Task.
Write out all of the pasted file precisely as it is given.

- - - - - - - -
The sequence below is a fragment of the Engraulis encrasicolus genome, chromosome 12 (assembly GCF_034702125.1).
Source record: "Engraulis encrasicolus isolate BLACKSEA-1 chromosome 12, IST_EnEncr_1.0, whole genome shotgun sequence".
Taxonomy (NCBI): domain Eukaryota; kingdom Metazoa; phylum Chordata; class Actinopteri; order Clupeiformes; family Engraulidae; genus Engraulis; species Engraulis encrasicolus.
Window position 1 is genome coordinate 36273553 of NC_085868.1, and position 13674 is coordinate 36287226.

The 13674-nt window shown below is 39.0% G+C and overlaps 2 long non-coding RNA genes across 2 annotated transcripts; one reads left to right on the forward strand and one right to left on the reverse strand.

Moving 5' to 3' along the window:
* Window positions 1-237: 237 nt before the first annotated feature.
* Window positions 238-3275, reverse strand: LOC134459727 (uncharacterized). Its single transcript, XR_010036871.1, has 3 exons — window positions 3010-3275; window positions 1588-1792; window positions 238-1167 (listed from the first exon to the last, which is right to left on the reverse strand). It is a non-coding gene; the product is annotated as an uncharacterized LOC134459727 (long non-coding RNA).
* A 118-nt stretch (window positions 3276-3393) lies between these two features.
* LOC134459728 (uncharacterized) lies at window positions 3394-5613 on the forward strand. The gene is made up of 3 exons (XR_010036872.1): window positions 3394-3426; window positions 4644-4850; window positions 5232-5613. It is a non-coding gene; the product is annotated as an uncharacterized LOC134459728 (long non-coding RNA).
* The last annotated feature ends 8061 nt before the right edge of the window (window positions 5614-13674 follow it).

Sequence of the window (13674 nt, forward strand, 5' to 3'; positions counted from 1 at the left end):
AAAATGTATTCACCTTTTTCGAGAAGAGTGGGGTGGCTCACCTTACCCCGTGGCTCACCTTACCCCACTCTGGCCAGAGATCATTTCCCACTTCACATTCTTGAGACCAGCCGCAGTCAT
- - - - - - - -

The sequence below is a fragment of the Engraulis encrasicolus genome, chromosome 12 (assembly GCF_034702125.1).
Source record: "Engraulis encrasicolus isolate BLACKSEA-1 chromosome 12, IST_EnEncr_1.0, whole genome shotgun sequence".
Taxonomy (NCBI): domain Eukaryota; kingdom Metazoa; phylum Chordata; class Actinopteri; order Clupeiformes; family Engraulidae; genus Engraulis; species Engraulis encrasicolus.
Window position 1 is genome coordinate 36273553 of NC_085868.1, and position 13674 is coordinate 36287226.

The 13674-nt window shown below is 39.0% G+C and overlaps 2 long non-coding RNA genes across 2 annotated transcripts; one reads left to right on the forward strand and one right to left on the reverse strand.

Moving 5' to 3' along the window:
* Window positions 1-237: 237 nt before the first annotated feature.
* Window positions 238-3275, reverse strand: LOC134459727 (uncharacterized). Its single transcript, XR_010036871.1, has 3 exons — window positions 3010-3275; window positions 1588-1792; window positions 238-1167 (listed from the first exon to the last, which is right to left on the reverse strand). It is a non-coding gene; the product is annotated as an uncharacterized LOC134459727 (long non-coding RNA).
* A 118-nt stretch (window positions 3276-3393) lies between these two features.
* LOC134459728 (uncharacterized) lies at window positions 3394-5613 on the forward strand. The gene is made up of 3 exons (XR_010036872.1): window positions 3394-3426; window positions 4644-4850; window positions 5232-5613. It is a non-coding gene; the product is annotated as an uncharacterized LOC134459728 (long non-coding RNA).
* The last annotated feature ends 8061 nt before the right edge of the window (window positions 5614-13674 follow it).

Sequence of the window (13674 nt, forward strand, 5' to 3'; positions counted from 1 at the left end):
AAAATGTATTCACCTTTTTCGAGAAGAGTGGGGTGGCTCACCTTACCCCGTGGCTCACCTTACCCCACTCTGGCCAGAGATCATTTCCCACTTCACATTCTTGAGACCAGCCGCAGTCAT